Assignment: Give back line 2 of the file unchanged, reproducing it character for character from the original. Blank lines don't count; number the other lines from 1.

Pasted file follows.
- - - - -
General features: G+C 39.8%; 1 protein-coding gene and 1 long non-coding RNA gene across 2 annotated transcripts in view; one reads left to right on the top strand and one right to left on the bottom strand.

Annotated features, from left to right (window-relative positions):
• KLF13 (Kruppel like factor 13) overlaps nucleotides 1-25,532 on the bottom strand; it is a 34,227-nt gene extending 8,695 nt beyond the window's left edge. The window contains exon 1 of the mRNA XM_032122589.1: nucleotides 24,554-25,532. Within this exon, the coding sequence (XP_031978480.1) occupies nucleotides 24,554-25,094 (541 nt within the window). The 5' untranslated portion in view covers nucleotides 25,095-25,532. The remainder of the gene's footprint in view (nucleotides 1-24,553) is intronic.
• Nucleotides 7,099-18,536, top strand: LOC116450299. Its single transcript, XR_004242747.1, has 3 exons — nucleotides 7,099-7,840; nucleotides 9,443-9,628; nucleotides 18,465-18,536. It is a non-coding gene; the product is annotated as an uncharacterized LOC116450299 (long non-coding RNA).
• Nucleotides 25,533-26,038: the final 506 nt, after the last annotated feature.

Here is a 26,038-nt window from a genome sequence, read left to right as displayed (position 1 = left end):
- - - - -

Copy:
Annotated features, from left to right (window-relative positions):